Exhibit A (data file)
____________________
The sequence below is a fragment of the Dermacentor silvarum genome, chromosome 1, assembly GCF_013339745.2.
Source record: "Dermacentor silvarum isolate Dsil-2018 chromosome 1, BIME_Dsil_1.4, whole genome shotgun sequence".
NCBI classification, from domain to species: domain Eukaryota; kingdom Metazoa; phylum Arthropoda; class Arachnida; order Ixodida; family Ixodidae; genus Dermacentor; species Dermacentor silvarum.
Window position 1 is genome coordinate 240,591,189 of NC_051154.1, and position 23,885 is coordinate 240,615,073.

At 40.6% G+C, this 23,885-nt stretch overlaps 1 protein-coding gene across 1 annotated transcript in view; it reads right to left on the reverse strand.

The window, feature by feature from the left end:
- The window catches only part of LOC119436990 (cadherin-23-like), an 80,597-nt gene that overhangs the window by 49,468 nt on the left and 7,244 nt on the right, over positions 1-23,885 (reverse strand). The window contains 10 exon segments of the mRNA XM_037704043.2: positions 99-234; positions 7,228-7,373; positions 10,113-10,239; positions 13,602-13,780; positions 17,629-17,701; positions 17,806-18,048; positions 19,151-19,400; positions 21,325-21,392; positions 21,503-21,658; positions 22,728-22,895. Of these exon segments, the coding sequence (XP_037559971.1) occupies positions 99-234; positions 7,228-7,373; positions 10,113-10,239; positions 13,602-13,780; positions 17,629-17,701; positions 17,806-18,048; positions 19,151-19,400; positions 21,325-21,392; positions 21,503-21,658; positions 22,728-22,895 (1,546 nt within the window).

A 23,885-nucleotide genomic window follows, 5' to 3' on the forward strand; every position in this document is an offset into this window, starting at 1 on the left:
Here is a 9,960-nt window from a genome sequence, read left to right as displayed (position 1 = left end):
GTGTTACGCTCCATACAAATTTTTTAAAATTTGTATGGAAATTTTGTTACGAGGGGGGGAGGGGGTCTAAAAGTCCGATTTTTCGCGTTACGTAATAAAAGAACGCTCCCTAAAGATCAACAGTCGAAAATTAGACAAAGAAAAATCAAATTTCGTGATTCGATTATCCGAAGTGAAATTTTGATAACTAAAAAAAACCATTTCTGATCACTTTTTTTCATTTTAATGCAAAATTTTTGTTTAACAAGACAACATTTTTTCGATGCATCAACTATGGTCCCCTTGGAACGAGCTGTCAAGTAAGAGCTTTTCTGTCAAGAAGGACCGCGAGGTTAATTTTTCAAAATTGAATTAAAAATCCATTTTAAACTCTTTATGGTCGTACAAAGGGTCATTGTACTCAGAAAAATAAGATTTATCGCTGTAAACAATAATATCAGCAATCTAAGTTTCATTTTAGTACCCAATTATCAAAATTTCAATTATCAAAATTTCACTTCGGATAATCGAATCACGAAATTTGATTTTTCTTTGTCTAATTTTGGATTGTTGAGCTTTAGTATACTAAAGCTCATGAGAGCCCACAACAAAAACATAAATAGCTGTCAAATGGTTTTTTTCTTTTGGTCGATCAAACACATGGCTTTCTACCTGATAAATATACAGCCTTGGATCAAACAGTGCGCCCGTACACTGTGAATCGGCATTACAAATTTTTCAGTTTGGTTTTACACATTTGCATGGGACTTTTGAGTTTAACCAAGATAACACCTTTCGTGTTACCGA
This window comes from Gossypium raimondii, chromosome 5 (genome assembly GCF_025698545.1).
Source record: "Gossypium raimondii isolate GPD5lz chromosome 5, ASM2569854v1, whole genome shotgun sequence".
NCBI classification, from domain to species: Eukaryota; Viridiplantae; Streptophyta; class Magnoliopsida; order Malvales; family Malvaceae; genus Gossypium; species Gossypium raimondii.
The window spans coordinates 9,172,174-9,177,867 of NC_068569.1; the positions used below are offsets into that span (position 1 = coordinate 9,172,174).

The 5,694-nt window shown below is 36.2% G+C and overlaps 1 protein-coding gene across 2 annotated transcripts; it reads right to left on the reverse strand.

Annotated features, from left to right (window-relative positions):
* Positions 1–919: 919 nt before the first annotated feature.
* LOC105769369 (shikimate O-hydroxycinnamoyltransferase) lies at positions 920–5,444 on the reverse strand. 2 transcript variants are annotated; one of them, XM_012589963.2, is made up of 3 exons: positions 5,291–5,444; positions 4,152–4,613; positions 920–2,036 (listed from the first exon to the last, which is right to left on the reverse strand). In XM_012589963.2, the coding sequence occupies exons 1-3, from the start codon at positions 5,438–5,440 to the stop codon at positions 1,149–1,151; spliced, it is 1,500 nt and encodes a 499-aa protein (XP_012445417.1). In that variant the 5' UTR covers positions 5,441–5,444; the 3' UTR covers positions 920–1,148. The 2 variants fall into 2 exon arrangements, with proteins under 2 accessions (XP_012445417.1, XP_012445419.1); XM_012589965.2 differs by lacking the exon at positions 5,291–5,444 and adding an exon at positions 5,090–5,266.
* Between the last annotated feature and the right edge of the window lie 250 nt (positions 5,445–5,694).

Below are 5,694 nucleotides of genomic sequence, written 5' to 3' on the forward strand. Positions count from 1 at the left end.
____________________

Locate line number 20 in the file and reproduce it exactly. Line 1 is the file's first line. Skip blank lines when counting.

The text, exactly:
Below are 5,694 nucleotides of genomic sequence, written 5' to 3' on the forward strand. Positions count from 1 at the left end.